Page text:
• Thanks. That’s true, looking at the last two in isolation he has underperformed a little. Taken as a whole, four goals this season is about right for him. And four in six is a good return in the Premier League.


  2. Ryan says:

    I have sold Sakho to bring him in. The reason I sold Sakho was because in my opinion he’s not in form, he was lucky to score a scrappy goal at the weekend. I’m not willing to hold onto him despite having strong fixtures because to me he doesn’t look threatening enough.

    There are a few reasons why I got Martial. Firstly he is only 8m and plays up front for United, he’ll get a good run of games as he’s the only real out and out striker in the squad. From the few opportunities he’s had he’s taken them very smoothly and oozes confidence when in front of goal. As a striker for United I would expect him to have more opportunities to shoot in future as his team mates get used to him.

    The other reason I bought him in is the immediate bandwagon this will become and the subsequent price rises. The huge United fanbase will cause a snowball effect as they clammer to bring him in for the Sunderland fixture. He will rise 0.3. If he does well against Sunderland as expected then he’ll rise another 0.3. This one could quite quickly get away on you. Of course us at FFS will see his hard fixtures and will continue to resist, forgetting that he is playing up front for United, a fixture proof team. If you avoid him now, it will more than likely be a long term decision. Possibly a costly one.


    • You make some valid points in your counter argument Ryan. He could snowball, particularly in a season where good striking options have been hard to come by so far. But that doesn’t change the fact that his underlying data does not support his current rate of return long term. Nevertheless, if he does do well and the factors you list in his favour do work for him, then he could still be good value at 9.0m. West Ham have some decent fixtures coming up, but I can understand your desire to shift Sakho. The Gomis to Martial move is a stranger one for managers who don’t also own Ayew.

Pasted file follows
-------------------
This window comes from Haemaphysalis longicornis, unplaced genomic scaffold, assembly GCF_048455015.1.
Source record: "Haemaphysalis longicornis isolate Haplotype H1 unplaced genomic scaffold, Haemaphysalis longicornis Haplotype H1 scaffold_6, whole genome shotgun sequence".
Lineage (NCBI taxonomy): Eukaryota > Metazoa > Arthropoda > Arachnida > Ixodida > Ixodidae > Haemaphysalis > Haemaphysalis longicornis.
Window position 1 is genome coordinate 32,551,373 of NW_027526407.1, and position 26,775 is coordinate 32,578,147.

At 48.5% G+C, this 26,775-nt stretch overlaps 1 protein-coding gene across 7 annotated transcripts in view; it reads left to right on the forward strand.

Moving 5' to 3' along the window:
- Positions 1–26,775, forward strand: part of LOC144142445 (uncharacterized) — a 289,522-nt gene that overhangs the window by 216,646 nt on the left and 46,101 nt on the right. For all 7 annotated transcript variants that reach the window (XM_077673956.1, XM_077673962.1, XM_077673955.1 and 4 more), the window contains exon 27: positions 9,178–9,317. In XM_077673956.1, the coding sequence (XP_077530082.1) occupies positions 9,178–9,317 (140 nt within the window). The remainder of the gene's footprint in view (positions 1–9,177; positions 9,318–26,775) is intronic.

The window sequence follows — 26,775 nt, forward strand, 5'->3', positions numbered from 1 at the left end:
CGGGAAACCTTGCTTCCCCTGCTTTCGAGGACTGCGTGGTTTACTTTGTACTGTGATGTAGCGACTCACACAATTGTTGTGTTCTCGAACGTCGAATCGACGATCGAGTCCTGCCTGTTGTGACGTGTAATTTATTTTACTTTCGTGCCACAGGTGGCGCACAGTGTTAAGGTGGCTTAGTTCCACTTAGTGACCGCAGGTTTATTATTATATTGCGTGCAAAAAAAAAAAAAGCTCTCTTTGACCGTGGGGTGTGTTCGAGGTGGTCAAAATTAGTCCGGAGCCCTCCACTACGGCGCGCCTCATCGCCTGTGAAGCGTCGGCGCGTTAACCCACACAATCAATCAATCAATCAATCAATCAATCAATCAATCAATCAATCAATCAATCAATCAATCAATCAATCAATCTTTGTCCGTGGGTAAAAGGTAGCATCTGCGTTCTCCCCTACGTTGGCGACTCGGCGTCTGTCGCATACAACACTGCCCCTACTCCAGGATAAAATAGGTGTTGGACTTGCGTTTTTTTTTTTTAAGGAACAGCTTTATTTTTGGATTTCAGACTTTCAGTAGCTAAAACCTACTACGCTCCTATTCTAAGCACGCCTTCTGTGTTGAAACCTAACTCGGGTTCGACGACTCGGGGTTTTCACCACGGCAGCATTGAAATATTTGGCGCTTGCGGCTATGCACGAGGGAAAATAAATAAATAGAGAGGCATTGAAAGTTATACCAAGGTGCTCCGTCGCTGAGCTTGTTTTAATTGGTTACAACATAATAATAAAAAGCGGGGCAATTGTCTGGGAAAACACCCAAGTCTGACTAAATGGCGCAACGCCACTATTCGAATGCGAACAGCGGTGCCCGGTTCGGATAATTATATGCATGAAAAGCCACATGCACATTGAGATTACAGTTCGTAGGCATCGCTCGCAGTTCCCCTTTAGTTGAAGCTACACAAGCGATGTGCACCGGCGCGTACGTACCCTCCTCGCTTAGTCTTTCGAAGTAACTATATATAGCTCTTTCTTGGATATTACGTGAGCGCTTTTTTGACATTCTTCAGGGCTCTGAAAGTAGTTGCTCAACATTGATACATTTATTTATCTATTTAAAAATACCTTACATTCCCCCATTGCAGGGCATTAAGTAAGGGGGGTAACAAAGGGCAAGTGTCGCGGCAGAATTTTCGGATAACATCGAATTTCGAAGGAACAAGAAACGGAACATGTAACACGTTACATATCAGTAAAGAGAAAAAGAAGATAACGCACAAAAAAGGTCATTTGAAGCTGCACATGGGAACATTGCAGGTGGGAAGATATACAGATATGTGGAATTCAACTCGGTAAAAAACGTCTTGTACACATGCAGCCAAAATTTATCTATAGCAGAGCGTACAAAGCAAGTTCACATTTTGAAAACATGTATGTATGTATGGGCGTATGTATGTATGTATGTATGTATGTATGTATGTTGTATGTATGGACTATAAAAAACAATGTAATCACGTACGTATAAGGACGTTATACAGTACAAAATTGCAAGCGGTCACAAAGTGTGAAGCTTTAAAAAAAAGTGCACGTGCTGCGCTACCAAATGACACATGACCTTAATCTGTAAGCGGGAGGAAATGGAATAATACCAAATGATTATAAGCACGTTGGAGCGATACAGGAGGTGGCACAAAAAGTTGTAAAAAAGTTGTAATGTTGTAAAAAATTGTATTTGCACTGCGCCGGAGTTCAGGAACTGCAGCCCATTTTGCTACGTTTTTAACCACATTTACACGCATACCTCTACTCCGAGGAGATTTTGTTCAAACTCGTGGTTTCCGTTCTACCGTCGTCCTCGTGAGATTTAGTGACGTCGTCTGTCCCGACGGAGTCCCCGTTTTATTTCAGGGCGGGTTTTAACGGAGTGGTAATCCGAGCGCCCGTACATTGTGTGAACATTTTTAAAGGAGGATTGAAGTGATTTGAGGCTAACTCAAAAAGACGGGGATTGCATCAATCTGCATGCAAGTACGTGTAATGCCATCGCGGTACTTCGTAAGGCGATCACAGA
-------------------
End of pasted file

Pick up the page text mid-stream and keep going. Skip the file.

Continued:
• Ryan says:

        For sure, he won’t continue to score at 100% however he will get more shooting opportunities, I can’t see him continuing to average 1 shot per game. United have so far underperformed this season when it comes to creativity, as a top team expect this to improve as well, and when it does Martial should reap the benefits.


        • It’s a gamble. The early adopters could be rewarded (may well be rewarded next week at least), but could also find themselves sitting on a player who doesn’t score for a few weeks wondering whether they should sell because they will lose a significant amount in TV.

          Liked by 1 person

  3. Ruth_NZ says:

    Bottom line for me: I don’t want Martial right now and have absolutely no intention of bringing him in. United’s fixtures are awful. All I want is Diouf fit. 😉

    If I were to bring Martial in it wouldn’t be before GW12. If I have to pay 9.0 then it will make no difference to me. He’s not a season-keeper and the more I pay for him the more I subsequently sell him for.

    Bandwagons are worth following for price rises on 2 conditions:

    1. You think you may want the player long-term (in which case paying the lowest price helps on budget), or;
    2. You rate their prospects over the next 4-6 games and are happy to have them in your team for that period whilst riding the price gains. Wilson at 5.4 was an example of that for me.

    Martial meets neither of those criteria so I’m happy to pass on the price rises. Otherwise it would be a matter of using 2 FTs (value 8 points) to gain maybe 0.2 budget.